Saturday, August 27, 2011

SF Fed Warns Baby Boomers May Wound Stock Market

Interesting. I was asking about this years ago, and people didn't want to admit it. The "experts" were saying people should buy stock for financial security in retirement. Of course, it was to the benefit of the those in the financial industry that people believe that.

Similar to global warming/climate change, ignoring a problem for the sake of short-term profits and convenience.

August 22, 2011, 1:50 PM ET

By Michael S. Derby

The next quarter century or so could be a tough one for the stock market, researchers at the Federal Reserve Bank of San Francisco warn.

In a paper released by the institution Monday, two of its staffers said the retirement of the Baby Boom generation stands to strip away from equities a key source of support. The ongoing wave of retirees won’t crater the market, but they may well be “a factor holding down equity valuations over the next two decades,” writes Zheng Liu and Mark Spiegel write.

As they see it, what the Baby Boomers have given to the market is something like what they will be taking away. Allowing for the “theoretical ambiguities,” the economists noted “U.S. equity values have been closely related to demographic trends in the past half century” across several key metrics. “In the context of the impending retirement of baby boomers over the next two decades, this correlation portends poorly for equity values,” Liu and Spiegel write.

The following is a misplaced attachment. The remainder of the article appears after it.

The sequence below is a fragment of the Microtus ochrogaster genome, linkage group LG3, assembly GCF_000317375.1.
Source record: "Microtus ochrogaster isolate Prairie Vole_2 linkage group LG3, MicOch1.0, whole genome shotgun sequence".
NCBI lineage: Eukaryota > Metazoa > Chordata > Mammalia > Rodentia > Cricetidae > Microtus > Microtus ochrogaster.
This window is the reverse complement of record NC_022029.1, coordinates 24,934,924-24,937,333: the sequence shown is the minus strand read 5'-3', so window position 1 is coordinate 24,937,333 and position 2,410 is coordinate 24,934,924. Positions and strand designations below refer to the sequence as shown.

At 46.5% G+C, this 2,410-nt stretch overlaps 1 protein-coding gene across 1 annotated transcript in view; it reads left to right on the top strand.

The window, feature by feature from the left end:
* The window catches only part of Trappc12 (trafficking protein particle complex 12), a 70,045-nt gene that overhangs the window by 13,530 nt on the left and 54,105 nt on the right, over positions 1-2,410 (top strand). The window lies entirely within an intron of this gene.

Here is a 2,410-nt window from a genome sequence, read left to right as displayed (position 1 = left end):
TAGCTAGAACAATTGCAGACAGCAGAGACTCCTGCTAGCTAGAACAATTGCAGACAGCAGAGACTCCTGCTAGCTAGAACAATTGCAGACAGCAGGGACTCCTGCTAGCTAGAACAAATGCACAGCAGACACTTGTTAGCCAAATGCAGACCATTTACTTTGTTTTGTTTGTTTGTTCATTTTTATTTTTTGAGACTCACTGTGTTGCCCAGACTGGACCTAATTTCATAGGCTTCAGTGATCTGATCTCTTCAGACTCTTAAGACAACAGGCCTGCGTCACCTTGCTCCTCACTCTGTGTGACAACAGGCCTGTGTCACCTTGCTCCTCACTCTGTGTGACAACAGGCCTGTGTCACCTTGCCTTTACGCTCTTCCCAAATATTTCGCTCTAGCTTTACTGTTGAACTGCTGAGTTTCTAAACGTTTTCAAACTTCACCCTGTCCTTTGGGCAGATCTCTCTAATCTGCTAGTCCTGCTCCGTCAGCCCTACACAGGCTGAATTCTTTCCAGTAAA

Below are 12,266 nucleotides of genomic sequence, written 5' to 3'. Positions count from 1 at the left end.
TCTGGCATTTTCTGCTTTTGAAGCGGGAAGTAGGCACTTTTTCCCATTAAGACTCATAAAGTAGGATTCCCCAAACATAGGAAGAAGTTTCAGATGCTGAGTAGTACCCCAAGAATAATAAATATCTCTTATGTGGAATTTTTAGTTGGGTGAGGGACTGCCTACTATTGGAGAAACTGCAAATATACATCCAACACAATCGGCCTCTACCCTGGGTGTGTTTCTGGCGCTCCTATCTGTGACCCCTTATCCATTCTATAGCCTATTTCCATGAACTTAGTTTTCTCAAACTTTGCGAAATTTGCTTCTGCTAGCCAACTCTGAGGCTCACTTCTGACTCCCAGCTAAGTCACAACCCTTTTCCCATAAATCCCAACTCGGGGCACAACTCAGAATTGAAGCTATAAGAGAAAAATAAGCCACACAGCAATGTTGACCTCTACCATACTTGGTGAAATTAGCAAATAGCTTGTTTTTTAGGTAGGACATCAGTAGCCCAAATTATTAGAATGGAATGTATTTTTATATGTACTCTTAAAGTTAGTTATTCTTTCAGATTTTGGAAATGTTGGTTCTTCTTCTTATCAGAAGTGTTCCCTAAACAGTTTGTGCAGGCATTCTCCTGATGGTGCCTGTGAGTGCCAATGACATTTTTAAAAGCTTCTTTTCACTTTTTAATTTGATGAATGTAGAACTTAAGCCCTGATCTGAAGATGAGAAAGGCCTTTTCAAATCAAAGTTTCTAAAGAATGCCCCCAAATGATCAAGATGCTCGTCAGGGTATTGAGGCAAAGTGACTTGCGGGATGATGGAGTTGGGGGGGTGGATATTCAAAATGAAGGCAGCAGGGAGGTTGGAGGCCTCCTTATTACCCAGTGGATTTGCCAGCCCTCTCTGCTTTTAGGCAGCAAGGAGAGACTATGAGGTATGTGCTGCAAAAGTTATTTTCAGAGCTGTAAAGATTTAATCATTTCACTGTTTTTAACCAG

As much as it is a problem for the market over the long haul, as retirees sell stocks to try to maintain their lifestyles, the “well known” nature of the troubles is also a problem for markets now. Indeed, if current investors now start pricing in the coming Baby Boomer headwind, they may “depress” stock prices.

“These demographic shifts may present headwinds today for the stock market’s recovery from the financial crisis,” the paper said.

Liu and Siegel allow that considerable uncertainty surrounds their work. Other important influences on the outlook for stocks are the performance of the bond market, as well as the appetites of foreign buyers. They cited China as one potential wild card, saying that nation and other emerging economies “may relax capital controls, which would allow their nationals to invest in U.S. equity markets.” That could counter some of the drag generated by U.S. retirees.

There are, of course, even more risks that surround the stock market beyond what the paper flags. Equity prices have undergone considerable volatility of late after enjoying a sharp Federal-Reserve-engineered rally starting nearly a year ago. Equity investors are confronting a protracted period of economic weakness, and a central bank that appears to have few good options to restart growth. Should weakness prove longer-lasting than some expect, that itself may influence Baby Boomers’ retirement plans, and thus change the outlook for the market.


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